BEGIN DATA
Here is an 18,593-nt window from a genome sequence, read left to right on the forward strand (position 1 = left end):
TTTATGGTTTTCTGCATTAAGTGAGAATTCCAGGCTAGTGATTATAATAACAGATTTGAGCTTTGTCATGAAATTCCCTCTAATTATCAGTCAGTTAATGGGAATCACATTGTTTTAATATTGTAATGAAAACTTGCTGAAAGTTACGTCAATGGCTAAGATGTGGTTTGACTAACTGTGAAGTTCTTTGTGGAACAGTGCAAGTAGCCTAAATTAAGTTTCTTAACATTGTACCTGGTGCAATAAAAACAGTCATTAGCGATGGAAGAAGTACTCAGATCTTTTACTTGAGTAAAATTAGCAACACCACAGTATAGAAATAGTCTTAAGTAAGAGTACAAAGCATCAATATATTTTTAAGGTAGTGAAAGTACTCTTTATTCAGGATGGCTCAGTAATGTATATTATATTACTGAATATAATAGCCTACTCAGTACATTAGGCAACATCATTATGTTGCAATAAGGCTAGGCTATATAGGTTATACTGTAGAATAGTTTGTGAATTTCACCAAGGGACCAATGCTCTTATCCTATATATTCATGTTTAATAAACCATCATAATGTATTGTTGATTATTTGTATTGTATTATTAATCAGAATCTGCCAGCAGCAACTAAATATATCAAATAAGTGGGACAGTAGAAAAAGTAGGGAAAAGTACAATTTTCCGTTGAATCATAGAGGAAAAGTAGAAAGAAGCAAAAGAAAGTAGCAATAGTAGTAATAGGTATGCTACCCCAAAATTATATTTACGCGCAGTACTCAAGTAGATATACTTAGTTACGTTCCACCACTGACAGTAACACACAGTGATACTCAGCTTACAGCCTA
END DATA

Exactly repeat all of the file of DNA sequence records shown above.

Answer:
Here is an 18,593-nt window from a genome sequence, read left to right on the forward strand (position 1 = left end):
TTTATGGTTTTCTGCATTAAGTGAGAATTCCAGGCTAGTGATTATAATAACAGATTTGAGCTTTGTCATGAAATTCCCTCTAATTATCAGTCAGTTAATGGGAATCACATTGTTTTAATATTGTAATGAAAACTTGCTGAAAGTTACGTCAATGGCTAAGATGTGGTTTGACTAACTGTGAAGTTCTTTGTGGAACAGTGCAAGTAGCCTAAATTAAGTTTCTTAACATTGTACCTGGTGCAATAAAAACAGTCATTAGCGATGGAAGAAGTACTCAGATCTTTTACTTGAGTAAAATTAGCAACACCACAGTATAGAAATAGTCTTAAGTAAGAGTACAAAGCATCAATATATTTTTAAGGTAGTGAAAGTACTCTTTATTCAGGATGGCTCAGTAATGTATATTATATTACTGAATATAATAGCCTACTCAGTACATTAGGCAACATCATTATGTTGCAATAAGGCTAGGCTATATAGGTTATACTGTAGAATAGTTTGTGAATTTCACCAAGGGACCAATGCTCTTATCCTATATATTCATGTTTAATAAACCATCATAATGTATTGTTGATTATTTGTATTGTATTATTAATCAGAATCTGCCAGCAGCAACTAAATATATCAAATAAGTGGGACAGTAGAAAAAGTAGGGAAAAGTACAATTTTCCGTTGAATCATAGAGGAAAAGTAGAAAGAAGCAAAAGAAAGTAGCAATAGTAGTAATAGGTATGCTACCCCAAAATTATATTTACGCGCAGTACTCAAGTAGATATACTTAGTTACGTTCCACCACTGACAGTAACACACAGTGATACTCAGCTTACAGCCTA